Beer and spirit prices rising in Czech pubs, restaurants, and hotels

The hospitality sector has been hit hard with rising costs due to inflation and fewer guests due to Covid restrictions.

Raymond Johnston

Written by Raymond Johnston Published on 15.11.2021 17:30:00 (updated on 15.11.2021) Reading time: 3 minutes

Beverages are becoming more expensive in Czech pubs and restaurants. Price increases in the catering sector had been expected, as establishments have to make up for lost revenue due to the Covid lockdowns. At the same time, inflation has been hitting all sectors of the Czech economy.

Restaurant gardens were allowed to reopen in the Czech Republic this year on May 17, and interiors on May 31. Since the reopening, prices have started to creep up, according to an analysis firm SharpGrid, which monitors the hotel, restaurant, and cafe (HoReCa) sector based on data from around 6,000 locations.

When restaurant and pub prices for the third quarter of this year are compared to the second quarter, people saw the biggest increases in spirits. Gin rose by an average of 8 percent to CZK 65 for a 0.04-liter shot, rum by 7 percent to CZK 75 per shot, and vodka by 4 percent to CZK 52 per shot. A half-liter of beer was up by 2.7 percent, reaching CZK 38. Soft drinks became more expensive in hotels in the second quarter as well.

No significant price fluctuations were observed for soft drinks in pubs and restaurants from July to September, with the exception of Kofola, which rose by an average of 7 percent to CZK 39 per half-liter.

Kofola is a cola-like beverage made by the Czech-Polish company Kofola S.A., and sold widely in Central Europe.

Hotels, which reopened for tourism on May 24, had a different situation. Many of them only changed price lists only during the summer season, as is typical in the sector. Popular soft drinks such as Mirinda rose to CZK 180 per liter, or 14 percent more than in the previous quarter. Coca-Cola rose by 6 percent to CZK 133 per liter, and Kofola rose by 12 percent to CZK 93.

“The relatively large price difference per liter between the Kofola brand and brands such as Coca-Cola or Pepsi (Mirinda) is due to a different supply structure and different market focus. Kofola is often served on tap or bottled and is available mainly in smaller cities. and in Moravia,” SharpGrid co-founder Martin Nepraš said.

Compared to spirits, the beer prices increased only slightly, and even decreased in the Plzeň and Zlín regions, according to SharpGrid’s analysis.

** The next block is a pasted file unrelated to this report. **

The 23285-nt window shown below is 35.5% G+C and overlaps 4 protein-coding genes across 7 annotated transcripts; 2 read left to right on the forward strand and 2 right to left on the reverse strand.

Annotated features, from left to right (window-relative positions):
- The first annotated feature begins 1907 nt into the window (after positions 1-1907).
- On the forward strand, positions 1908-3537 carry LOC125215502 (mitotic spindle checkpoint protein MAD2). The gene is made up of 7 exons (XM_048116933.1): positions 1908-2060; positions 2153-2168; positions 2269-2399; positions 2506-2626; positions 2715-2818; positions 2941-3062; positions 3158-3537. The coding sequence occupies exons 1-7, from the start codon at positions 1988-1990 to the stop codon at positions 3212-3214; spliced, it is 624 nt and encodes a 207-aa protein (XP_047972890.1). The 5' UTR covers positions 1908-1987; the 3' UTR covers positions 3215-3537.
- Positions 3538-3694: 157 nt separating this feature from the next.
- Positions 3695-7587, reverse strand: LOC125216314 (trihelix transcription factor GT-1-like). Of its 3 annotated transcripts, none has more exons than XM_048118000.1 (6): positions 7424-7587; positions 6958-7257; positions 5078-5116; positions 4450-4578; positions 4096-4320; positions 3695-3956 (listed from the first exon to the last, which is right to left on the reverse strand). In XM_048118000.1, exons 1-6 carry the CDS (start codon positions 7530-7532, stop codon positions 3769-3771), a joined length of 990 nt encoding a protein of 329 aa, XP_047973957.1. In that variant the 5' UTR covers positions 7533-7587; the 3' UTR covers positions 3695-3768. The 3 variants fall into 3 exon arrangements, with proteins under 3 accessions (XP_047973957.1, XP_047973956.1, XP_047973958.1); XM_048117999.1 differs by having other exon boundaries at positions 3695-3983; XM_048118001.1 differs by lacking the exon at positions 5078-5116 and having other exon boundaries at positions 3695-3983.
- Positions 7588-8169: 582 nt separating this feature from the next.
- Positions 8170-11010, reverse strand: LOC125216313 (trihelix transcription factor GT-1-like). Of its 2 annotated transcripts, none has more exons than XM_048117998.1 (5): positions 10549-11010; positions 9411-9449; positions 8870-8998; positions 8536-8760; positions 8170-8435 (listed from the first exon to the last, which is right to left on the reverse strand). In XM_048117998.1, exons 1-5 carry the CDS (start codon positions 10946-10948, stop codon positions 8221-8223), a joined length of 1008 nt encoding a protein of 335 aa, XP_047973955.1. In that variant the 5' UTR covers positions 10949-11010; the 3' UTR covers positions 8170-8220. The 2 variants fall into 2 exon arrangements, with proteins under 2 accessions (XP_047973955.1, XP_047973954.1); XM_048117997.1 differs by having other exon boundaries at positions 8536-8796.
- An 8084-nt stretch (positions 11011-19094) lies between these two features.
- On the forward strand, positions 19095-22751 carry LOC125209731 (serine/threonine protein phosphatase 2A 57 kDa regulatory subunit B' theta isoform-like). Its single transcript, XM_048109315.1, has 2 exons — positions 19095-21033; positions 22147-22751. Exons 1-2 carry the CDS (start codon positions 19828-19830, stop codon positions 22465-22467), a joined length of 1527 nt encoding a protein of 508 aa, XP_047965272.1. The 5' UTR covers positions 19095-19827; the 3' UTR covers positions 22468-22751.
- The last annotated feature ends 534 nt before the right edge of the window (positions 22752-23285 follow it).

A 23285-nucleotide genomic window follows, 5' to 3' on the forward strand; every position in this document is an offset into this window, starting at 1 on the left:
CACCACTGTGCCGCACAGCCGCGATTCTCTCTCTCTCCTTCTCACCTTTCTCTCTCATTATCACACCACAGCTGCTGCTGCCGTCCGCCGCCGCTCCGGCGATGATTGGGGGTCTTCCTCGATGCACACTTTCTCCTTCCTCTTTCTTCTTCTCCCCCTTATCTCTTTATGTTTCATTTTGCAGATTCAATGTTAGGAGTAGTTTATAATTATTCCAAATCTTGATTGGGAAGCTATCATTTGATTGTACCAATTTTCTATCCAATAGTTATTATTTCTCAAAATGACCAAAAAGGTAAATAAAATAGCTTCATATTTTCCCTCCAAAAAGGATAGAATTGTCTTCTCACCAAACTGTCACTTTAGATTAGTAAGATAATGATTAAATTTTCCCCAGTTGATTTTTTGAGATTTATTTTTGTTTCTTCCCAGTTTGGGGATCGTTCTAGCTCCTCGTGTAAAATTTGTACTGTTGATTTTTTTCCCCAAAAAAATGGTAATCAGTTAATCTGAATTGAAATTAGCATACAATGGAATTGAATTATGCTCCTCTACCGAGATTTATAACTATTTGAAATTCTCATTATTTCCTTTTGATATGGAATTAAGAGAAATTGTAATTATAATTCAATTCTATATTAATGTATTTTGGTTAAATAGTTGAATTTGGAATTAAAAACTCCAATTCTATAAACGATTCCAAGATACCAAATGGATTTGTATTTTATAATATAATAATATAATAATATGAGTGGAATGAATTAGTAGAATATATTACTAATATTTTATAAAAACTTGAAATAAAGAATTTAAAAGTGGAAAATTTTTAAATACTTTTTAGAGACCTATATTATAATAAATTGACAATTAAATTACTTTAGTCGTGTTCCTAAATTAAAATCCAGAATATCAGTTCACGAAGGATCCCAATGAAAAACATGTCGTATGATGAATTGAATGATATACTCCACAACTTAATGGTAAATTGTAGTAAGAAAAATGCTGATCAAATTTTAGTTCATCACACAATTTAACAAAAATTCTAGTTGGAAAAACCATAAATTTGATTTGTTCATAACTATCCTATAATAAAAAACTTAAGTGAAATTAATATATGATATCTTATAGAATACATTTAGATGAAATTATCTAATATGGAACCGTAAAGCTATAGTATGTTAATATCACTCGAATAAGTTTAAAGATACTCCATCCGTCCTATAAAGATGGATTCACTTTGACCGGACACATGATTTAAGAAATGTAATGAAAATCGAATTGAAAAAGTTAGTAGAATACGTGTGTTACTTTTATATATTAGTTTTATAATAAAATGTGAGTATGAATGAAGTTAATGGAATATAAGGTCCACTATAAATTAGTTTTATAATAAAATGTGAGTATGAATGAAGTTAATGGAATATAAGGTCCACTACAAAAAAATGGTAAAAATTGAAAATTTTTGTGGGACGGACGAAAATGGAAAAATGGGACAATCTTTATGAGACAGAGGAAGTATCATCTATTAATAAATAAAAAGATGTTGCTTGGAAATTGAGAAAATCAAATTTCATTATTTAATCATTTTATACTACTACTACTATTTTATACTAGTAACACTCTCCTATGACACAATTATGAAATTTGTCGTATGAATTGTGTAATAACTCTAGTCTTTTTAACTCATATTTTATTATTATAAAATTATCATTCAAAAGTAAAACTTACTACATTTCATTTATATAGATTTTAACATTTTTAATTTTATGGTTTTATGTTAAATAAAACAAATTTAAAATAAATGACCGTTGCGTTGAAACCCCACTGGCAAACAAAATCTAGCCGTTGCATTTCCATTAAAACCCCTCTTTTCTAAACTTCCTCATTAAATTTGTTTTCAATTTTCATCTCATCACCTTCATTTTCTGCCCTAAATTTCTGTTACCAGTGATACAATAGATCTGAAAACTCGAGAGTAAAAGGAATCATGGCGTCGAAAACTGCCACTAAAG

Beer was also more expensive in hotels compared to the previous quarter by an average of 10 percent, reaching CZK 45 per half-liter.

While the number of visitors to hotels in the third quarter of this year was up 41.7 percent compared to the previous year, it is still down over 53 percent compared to before the pandemic in 2019. Notably missing are foreign tourists who tend to spend more than domestic ones. Alco-tourism, which depends on visitors drinking large quantities of beverages, is also being discouraged.

Restaurants are also seeing fewer visitors, as patrons have to be vaccinated, recovered from Covid, or have a recent test. In the third quarter, only about 60 percent of adults were fully vaccinated. While in the third quarter, this was on the honor system, there had been spot checks. As of Nov. 1, restaurants have to check patron's documents. Patrons in theory anyway should wear masks when they are not eating or drinking.

SharpGrid co-founder Petr Sadílek said suppliers traditionally adjust the prices in the autumn. “At the same time, business owners will be evaluating the results of the summer season, the impact of increased operating costs on their economy, and the need for further adjustments to the offer,” Sadílek said.

“It will be interesting to see how this will affect further price developments in the HoReCa segment and whether we are in for another round of significant price increases,” Sadílek added.

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